NASA Plans to Save Earth From Supervolcano by Puncturing It

By: | September 11th, 2017

According to scientists at NASA, one of the greatest natural threats to human civilization is a supervolcanic eruption. The resulting ash clouds could starve the Earth of sunlight, resulting in the collapse of global agricultural systems and the deaths of potentially millions of people.

According to researcher Brian Wilcox from the space agency’s Jet Propulsion Laboratory, “I came to the conclusion during that study that the supervolcano threat is substantially greater than the asteroid or comet threat.”

There are about 20 known supervolcanoes around the world; an eruption in any of these could cause destruction on a continental scale. Yellowstone National Park in the United States is the site of one such super volcano.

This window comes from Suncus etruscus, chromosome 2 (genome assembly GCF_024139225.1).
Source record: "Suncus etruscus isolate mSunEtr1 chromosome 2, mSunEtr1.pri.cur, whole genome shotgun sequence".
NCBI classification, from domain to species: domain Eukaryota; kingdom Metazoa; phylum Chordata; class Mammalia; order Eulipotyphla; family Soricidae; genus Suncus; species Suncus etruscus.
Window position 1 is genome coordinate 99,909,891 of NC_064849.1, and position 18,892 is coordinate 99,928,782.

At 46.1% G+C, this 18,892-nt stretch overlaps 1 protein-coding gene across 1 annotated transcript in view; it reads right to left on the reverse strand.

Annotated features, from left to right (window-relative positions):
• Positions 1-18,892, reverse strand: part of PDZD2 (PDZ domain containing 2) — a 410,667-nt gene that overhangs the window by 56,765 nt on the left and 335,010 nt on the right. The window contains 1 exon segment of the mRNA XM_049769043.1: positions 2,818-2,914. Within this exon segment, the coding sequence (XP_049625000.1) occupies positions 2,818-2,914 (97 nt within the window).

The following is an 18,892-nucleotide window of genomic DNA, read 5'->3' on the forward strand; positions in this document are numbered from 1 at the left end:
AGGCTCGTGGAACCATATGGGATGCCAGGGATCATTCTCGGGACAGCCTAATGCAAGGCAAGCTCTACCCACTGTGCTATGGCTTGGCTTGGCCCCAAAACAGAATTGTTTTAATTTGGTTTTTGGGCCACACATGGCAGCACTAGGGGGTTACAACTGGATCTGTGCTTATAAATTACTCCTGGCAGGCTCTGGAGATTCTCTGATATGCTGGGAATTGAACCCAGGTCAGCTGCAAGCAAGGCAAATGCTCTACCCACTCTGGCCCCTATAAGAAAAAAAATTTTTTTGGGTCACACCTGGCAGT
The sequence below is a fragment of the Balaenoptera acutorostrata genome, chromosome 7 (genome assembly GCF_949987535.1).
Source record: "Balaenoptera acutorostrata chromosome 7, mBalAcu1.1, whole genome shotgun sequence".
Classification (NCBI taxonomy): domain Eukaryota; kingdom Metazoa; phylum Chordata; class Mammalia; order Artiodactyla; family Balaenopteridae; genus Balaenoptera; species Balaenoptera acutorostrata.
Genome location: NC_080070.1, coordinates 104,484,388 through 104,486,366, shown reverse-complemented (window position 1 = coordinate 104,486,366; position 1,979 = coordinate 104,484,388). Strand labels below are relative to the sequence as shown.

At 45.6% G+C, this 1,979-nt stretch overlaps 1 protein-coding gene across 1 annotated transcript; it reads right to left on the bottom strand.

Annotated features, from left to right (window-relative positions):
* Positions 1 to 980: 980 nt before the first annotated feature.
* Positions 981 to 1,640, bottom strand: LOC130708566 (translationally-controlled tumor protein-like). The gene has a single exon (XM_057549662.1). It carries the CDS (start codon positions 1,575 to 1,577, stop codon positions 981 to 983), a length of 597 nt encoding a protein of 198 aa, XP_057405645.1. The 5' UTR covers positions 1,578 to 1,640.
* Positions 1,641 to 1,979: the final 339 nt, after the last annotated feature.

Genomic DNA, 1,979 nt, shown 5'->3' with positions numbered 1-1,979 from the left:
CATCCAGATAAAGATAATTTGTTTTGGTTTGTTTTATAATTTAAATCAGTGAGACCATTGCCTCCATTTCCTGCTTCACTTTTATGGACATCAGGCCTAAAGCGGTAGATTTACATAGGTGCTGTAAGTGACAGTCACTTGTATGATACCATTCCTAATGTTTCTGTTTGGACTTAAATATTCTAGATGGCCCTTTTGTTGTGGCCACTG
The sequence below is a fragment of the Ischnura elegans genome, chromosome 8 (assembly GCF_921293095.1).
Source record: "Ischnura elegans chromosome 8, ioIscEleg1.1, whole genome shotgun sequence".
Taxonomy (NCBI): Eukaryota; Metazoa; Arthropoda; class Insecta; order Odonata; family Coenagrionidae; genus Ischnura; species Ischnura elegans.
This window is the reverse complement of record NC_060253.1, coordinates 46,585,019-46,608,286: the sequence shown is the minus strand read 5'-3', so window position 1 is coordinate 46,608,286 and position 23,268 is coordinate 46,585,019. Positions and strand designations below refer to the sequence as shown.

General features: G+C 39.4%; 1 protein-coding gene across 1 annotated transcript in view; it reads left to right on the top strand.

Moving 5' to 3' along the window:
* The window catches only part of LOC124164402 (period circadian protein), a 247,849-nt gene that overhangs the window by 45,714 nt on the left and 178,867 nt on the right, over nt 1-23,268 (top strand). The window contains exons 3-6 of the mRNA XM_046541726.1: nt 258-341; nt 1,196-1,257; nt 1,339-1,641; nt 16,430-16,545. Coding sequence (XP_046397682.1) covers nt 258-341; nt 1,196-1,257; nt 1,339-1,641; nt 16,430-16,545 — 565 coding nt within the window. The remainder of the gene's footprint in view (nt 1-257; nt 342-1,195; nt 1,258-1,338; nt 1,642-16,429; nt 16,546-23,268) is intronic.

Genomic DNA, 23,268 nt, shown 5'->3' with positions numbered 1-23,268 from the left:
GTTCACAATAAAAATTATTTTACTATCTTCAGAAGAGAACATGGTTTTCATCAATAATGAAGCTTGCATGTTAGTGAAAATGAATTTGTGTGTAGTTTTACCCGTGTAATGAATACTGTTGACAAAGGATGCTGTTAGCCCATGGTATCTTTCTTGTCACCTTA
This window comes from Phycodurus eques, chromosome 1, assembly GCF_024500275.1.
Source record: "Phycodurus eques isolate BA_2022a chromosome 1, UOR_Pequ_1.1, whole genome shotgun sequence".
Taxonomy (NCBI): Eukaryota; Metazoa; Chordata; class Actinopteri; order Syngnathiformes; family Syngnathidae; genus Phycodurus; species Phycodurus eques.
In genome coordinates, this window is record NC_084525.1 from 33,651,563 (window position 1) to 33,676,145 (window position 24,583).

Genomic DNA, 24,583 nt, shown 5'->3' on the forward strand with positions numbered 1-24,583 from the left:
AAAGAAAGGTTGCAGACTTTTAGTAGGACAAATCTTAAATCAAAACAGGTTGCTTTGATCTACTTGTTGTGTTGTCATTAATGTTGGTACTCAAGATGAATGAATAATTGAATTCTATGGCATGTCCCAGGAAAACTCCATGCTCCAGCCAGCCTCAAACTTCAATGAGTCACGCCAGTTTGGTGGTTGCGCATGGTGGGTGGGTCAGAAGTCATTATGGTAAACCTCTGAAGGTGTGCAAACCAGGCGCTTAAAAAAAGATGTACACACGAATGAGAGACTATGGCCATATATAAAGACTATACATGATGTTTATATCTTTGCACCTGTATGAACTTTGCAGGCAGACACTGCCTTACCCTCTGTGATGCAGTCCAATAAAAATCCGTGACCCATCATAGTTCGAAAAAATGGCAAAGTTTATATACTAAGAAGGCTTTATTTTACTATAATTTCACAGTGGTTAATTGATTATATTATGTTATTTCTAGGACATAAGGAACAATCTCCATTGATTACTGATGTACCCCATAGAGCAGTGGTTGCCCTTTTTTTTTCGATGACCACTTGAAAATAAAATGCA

NASA scientists have started working on the plan to counter the looming threat of the Yellowstone volcano

They are drilling as far down as 6.2 miles (10 Kms) into the Yellowstone supervolcano and are pumping water into and out of it at high speeds. By this method, NASA is not only planning to cool down the volcano’s heat significantly, but they have plans to capture the excess heat and transform it into clean energy.

Wilcox said, “Through drilling in this way, it could be used to create a geothermal plant, which generates electric power at extremely competitive prices of around $0.10/kWh.”

“[You would] get electricity which can power the surrounding area for a period of potentially tens of thousands of years. And the long-term benefit is that you prevent a future supervolcano eruption which would devastate humanity.”

Nidhi Goyal

Nidhi is a gold medalist Post Graduate in Atmospheric and Oceanic Sciences.

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